Additionally, Malina said she learned how to effectively time manage. Many equate the first year of medical school as a fire hose of information coming at you, and Malina feels being a student-athlete prepared her to balance school with life and personal wellness. When describing how she manages time, she says “it's sort of like triaging where you have to focus on what is the most important thing at the moment and address that head-on.” In fact, Malina organized her time in her preclinical years by setting aside study blocks similar to how she would schedule practice sessions for basketball when she was a student-athlete.  

Most of all, Malina thinks being a student-athlete taught her resiliency and how to respond in times of adversity. Specifically, there were times during a game when her team was losing and she had to learn to keep a positive attitude and keep pushing through. Malina compares this experience to when she is working with patients, as there may be times when a patient’s treatment isn’t working but it’s important to keep problem-solving and to stay optimistic. Malina claims this sort of mindset was especially important working in healthcare during COVID-19. 

When asked how individuals should deal with adversity in the application process, she encourages students to try their best to really only focus on the next step of the application and try not to get too upset over certain mistakes. She says to give yourself one day to be sad but then switch your thinking into how you can be better for next time. Malina also says that students should remember that although they are trying to get accepted into a program, medical schools are also trying to fill spots in their class and find people like them. 

What advice do you have for other student-athletes?

Malina wants to tell other student-athletes that it is possible to pursue medicine while being an athlete, as there are so many resources to support these students. She recommends that athletes connect with the pre-health office sooner than later, as advisors can help them get clinical exposure early-on and figure out how to plan their coursework. These are things that athletes have to be wise about when scheduling given the time constraints of sports which is why advising appointments are so important! Malina also encourages athletes to not stay inside the bubble of other student-athletes and to also make friends in their pre-med classes, as these individuals will be your colleagues in medical school and beyond.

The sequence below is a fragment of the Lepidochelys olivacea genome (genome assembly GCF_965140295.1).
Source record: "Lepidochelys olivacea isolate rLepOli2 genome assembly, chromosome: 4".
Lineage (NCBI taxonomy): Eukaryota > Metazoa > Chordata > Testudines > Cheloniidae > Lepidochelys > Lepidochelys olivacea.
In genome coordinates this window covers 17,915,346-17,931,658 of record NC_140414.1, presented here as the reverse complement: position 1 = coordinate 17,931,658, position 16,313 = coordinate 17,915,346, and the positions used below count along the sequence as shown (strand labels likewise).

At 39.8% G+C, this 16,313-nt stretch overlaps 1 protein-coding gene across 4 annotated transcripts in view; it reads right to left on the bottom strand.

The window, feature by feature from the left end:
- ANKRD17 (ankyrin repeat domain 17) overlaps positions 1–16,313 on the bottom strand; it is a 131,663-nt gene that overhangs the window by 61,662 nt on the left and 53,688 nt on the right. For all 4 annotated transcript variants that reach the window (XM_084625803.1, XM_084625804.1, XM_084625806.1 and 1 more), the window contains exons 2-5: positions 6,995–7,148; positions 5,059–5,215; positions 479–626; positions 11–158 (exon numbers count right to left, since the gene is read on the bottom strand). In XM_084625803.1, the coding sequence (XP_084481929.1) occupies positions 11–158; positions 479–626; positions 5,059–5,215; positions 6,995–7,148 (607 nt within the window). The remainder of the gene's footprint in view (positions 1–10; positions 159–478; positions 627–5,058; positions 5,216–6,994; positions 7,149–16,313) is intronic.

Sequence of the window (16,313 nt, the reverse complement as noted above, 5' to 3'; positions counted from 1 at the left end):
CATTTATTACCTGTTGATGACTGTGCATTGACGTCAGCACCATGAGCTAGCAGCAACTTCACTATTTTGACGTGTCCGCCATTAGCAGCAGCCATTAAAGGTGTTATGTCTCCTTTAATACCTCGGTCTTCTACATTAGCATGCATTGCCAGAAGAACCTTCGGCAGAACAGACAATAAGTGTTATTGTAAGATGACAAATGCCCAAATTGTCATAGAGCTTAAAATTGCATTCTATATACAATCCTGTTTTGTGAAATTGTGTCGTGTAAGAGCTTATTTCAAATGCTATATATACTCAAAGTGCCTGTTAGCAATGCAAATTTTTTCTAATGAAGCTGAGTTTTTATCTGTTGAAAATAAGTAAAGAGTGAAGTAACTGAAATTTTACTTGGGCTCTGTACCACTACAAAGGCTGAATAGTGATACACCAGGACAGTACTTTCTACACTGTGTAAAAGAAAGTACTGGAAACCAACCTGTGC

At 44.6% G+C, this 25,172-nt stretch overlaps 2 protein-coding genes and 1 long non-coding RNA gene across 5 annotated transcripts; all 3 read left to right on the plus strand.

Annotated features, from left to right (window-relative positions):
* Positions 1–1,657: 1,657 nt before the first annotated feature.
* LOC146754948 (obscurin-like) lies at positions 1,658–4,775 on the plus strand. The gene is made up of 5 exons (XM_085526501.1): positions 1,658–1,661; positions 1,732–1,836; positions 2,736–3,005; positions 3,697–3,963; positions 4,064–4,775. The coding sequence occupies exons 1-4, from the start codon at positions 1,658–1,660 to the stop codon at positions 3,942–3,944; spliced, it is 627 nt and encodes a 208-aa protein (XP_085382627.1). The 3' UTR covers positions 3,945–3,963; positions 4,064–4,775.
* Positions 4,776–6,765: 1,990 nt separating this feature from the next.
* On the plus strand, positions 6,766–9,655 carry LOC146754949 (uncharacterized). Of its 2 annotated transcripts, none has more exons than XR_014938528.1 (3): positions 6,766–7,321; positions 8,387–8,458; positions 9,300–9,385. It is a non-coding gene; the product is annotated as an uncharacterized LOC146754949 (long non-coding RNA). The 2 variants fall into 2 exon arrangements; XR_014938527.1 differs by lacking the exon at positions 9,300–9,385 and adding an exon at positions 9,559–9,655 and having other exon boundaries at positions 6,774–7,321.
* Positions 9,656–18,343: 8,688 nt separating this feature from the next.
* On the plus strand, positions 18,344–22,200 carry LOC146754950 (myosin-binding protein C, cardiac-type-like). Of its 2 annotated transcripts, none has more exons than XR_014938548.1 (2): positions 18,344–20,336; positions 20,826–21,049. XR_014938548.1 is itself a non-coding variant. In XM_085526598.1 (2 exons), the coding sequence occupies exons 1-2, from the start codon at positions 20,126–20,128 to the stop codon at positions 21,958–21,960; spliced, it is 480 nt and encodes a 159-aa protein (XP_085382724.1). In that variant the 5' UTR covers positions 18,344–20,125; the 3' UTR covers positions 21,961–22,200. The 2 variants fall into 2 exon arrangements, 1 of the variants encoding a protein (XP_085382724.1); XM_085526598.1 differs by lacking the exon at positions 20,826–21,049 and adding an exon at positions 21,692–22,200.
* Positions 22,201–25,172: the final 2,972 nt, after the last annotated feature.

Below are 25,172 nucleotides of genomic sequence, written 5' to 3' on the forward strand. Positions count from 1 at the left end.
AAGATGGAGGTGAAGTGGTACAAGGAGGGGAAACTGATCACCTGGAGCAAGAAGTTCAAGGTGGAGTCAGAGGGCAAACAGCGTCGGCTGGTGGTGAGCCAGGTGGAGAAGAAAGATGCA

How does basketball play in your life now? 

Malina says she is still fairly connected with people she met through basketball as well as her former coach. She even did an away-rotation with a previous teammate during her clinical years of medical school. In addition, Malina is currently on the board of Terrapin Club which is the main source of funds for student scholarships. When members join Terrapin Club, they receive benefits when going to sporting events and to food/gear shops in the College Park area; Malina says the most rewarding part of it is the fact that she is able to help student-athletes through scholarships, as these individuals not only represent the university through sports but also later on in their professional careers. Personally, Malina claims that her scholarship is the reason behind why she is in medicine now, as the coaches at UMD truly value education and supported her through her career search. Want to learn more? See the links below: 

Malina’s Scholarship Impact

That’s it for today folks! I hope readers were able to gain insight on what it’s like being a student-athlete pursuing medicine. Use the comments section below to tell us your thoughts on the piece. See you next Tuesday! 

With care, 


Editor: Grace Suh